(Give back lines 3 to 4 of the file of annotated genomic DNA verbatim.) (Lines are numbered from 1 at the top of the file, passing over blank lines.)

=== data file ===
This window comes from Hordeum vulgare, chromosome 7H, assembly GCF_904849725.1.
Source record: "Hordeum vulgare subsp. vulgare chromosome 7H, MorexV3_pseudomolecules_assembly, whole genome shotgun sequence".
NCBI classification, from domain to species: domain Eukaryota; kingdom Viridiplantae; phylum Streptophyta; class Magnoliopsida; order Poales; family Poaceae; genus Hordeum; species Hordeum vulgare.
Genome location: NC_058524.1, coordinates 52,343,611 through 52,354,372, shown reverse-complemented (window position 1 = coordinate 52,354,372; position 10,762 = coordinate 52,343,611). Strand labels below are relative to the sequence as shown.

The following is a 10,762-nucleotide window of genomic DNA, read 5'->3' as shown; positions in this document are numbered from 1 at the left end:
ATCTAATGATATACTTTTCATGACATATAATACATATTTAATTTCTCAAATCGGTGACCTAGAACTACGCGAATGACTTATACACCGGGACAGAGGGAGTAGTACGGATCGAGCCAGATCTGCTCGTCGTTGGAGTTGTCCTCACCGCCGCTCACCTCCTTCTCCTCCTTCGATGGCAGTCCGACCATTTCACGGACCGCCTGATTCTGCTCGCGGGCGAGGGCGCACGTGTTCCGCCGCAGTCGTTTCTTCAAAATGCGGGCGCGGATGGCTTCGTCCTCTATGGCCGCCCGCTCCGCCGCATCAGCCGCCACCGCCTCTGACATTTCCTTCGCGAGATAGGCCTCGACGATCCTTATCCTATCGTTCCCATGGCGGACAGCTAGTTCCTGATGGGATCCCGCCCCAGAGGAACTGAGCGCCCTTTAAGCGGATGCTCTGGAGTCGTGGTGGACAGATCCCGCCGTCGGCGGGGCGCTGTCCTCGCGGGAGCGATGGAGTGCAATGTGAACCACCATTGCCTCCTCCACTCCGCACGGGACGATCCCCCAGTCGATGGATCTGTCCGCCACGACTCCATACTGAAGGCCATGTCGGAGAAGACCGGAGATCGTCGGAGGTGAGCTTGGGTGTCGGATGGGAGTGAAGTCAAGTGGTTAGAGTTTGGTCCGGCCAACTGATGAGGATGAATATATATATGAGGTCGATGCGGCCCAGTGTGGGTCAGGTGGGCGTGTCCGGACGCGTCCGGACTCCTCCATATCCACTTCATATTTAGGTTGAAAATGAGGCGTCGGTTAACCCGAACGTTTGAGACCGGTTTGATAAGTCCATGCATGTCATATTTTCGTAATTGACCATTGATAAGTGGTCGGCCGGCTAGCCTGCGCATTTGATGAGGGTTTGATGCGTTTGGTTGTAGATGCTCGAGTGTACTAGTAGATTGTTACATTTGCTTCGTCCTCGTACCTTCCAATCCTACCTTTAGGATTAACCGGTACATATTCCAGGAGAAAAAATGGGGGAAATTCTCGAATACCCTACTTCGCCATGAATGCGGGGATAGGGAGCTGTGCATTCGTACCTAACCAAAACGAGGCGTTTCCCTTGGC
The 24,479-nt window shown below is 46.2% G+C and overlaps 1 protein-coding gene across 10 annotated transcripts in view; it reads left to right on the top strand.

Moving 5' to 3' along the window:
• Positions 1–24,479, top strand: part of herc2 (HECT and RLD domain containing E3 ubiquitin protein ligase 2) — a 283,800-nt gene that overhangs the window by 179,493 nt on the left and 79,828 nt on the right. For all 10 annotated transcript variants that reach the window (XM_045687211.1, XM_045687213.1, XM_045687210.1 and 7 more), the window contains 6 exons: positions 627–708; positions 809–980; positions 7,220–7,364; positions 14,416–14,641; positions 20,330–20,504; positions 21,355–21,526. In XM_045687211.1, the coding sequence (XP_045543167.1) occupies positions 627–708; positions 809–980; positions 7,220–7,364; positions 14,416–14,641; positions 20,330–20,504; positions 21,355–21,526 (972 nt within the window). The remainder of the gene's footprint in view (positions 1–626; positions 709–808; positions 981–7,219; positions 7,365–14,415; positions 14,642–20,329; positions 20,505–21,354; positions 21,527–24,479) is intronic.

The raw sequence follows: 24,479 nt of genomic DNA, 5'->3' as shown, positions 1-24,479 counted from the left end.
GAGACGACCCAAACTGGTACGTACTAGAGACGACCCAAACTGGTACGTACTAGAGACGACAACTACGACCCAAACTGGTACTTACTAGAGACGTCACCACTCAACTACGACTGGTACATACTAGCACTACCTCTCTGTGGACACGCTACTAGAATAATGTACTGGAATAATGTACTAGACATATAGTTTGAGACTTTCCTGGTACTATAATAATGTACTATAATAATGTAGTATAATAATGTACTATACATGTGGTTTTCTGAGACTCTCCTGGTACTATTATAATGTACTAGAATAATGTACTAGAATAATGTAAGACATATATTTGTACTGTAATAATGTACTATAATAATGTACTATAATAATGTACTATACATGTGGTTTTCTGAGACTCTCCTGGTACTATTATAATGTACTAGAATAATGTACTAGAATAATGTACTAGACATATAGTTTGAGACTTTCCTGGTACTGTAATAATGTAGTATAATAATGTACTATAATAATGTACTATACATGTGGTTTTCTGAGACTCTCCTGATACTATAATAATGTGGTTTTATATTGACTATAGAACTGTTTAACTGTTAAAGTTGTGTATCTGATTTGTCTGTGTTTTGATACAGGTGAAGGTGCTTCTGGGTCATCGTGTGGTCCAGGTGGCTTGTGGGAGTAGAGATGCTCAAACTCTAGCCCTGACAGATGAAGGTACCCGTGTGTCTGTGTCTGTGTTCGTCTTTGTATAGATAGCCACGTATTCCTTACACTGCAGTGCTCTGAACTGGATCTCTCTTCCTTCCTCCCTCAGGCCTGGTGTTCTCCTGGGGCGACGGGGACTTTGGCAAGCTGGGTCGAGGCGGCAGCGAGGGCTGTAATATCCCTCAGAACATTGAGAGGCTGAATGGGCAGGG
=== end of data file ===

NCBI classification, from domain to species: domain Eukaryota; kingdom Viridiplantae; phylum Streptophyta; class Magnoliopsida; order Poales; family Poaceae; genus Hordeum; species Hordeum vulgare.
Genome location: NC_058524.1, coordinates 52,343,611 through 52,354,372, shown reverse-complemented (window position 1 = coordinate 52,354,372; position 10,762 = coordinate 52,343,611). Strand labels below are relative to the sequence as shown.